“I had treatment last year and I want to give something back.”
A study trying to find the best way to work out breast cancer risk for women with a strong family history (FHRisk)
Please note - this trial is no longer recruiting patients. We hope to add results when they are available.
This study is looking at improving the way specialists work out the risk of breast cancer in women who have a family history of the disease.
Having a number of relatives who’ve had breast cancer (or some other cancers) can increase your own risk of getting breast cancer. If you have a significant family history of breast cancer you may see a specialist who can assess your risk. The women taking part in this study have a strong family history of breast cancer and have had their risk assessed at a Family History Clinic in Manchester.
The specialists at the Family History Clinic assess your risk based on how strong your family history is and some other factors such as
- The age you were when you started having periods
- Whether or not you have children and if so, what age you were when you had your first child
- Whether or not you breastfed
- Whether you have been through the menopause, and if so at what age
In this study, the researchers want to find out if combining this information with details of how dense your breast tissue appears on a mammogram, along with blood tests to look for particular gene changes is a more accurate way of working out your individual risk.
Who can enter
You can enter this trial if you have
- Been seen at the Family History Clinic at Wythenshawe Hospital, Manchester and are invited to take part
- Had a mammogram
- Previously filled in a detailed questionnaire about your family history of cancer and other lifestyle factors
The study will recruit 1,400 women. Some of the women taking part have had breast cancer, but many have not. By studying the different risk factors in both groups of women, the researchers hope to learn more about the best way to estimate a woman’s individual risk of breast cancer.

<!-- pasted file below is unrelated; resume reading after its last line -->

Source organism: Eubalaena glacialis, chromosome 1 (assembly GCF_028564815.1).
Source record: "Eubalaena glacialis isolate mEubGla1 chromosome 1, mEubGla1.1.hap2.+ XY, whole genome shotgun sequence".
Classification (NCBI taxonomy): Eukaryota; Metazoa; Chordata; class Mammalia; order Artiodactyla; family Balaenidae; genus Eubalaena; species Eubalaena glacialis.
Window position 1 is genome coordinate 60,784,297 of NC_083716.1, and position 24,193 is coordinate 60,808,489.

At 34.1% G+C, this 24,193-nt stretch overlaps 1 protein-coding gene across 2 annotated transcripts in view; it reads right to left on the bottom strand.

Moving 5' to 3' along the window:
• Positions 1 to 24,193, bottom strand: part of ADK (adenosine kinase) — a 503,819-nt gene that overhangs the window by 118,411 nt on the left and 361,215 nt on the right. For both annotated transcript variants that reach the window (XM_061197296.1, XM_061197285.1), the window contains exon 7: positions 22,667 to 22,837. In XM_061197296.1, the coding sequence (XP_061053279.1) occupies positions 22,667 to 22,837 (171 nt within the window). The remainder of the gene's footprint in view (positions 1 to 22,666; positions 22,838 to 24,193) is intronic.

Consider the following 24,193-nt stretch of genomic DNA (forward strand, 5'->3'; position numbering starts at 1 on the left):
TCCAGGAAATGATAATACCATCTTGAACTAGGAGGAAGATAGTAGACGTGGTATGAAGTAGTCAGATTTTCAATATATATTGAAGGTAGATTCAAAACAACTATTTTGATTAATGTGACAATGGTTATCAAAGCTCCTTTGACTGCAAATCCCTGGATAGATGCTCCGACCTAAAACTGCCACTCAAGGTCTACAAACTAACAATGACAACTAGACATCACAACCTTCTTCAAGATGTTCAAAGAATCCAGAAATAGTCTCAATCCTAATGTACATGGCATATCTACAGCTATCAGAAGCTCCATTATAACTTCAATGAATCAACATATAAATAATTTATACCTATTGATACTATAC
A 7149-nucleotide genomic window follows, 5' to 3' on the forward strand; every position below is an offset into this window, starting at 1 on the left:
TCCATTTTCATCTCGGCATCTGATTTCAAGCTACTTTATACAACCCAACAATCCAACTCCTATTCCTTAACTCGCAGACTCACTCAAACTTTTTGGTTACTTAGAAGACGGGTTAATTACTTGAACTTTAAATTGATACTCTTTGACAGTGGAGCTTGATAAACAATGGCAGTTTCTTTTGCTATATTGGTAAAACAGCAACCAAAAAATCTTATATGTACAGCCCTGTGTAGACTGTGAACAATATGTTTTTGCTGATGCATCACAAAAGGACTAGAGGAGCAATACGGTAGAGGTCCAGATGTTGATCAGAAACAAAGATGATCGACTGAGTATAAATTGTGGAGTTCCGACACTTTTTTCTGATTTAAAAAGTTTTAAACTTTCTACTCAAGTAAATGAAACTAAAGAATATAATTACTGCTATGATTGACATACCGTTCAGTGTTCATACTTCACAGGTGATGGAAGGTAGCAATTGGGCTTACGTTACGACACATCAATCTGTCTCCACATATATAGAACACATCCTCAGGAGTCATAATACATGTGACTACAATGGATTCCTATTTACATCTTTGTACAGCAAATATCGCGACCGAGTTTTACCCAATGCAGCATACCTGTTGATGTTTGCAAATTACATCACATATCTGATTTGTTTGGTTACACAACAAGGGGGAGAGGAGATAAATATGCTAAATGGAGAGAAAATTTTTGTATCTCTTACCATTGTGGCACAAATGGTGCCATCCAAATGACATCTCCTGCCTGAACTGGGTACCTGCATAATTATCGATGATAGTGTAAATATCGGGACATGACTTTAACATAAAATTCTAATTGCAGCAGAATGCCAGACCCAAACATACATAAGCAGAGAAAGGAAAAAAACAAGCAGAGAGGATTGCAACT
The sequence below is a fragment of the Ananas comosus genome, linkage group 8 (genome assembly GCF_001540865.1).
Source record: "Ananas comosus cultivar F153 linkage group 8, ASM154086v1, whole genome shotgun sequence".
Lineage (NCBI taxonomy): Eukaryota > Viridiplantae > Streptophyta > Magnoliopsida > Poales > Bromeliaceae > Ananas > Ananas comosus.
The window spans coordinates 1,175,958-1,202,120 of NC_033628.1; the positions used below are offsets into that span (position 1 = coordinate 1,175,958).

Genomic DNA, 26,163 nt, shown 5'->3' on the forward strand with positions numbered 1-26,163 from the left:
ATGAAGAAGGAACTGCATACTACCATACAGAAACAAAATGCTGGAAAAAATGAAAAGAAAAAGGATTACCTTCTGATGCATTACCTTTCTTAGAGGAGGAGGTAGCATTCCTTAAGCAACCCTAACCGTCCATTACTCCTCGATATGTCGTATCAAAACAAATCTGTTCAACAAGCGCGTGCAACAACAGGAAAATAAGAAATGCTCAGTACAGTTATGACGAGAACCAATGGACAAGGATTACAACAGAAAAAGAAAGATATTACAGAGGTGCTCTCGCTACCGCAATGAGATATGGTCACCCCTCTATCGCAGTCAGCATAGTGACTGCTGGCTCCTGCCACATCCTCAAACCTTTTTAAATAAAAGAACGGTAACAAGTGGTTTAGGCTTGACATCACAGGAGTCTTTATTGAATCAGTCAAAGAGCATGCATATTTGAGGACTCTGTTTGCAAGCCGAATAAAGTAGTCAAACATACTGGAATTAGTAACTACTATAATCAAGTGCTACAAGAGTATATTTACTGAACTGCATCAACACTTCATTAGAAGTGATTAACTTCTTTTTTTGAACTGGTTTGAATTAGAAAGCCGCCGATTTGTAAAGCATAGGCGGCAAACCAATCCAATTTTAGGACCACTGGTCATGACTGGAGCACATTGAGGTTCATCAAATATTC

If you agree to take part, the study team will ask you to give a blood sample. They will use this to look for certain gene changes that are known to affect breast cancer risk. Some women joining the study will have already given a blood sample for genetic testing, so won’t need to give another sample.
The researchers will also study your mammogram to look at how dense your breast tissue is.
When you first went to the Family History Clinic, you would have filled in a questionnaire that asked about your family history of cancer, whether you have had non cancerous breast disease, your weight, the age you were when you started your periods and when you went through the menopause (if you are post menopausal). It would have also asked about whether or not you have had children, and if so at what age, as well as whether you have taken the contraceptive pill or hormone replacement therapy (
The researchers will ask you if you want to know the updated assessment of your breast cancer risk. If you do, they can send this to you by post. If you would like to discuss this with a consultant, they can arrange an appointment for you at the Family History Clinic.
If you no longer attend the Family History Clinic, there will be one extra hospital visit in this study. Otherwise, you can have a blood test at a routine clinic visit. If you would prefer to have a separate appointment for this, you can ask the study team to arrange that.
If you need to fill in an extra questionnaire, the study team can send this to you in the post.
You may have a small bruise after having a blood test.
How to join a clinical trial
Please note: In order to join a trial you will need to discuss it with your doctor, unless otherwise specified.
Professor Gareth Evans
NIHR Research for Patient Benefit (RfPB) Programme
National Institute for Health Research Cancer Research Network (NCRN)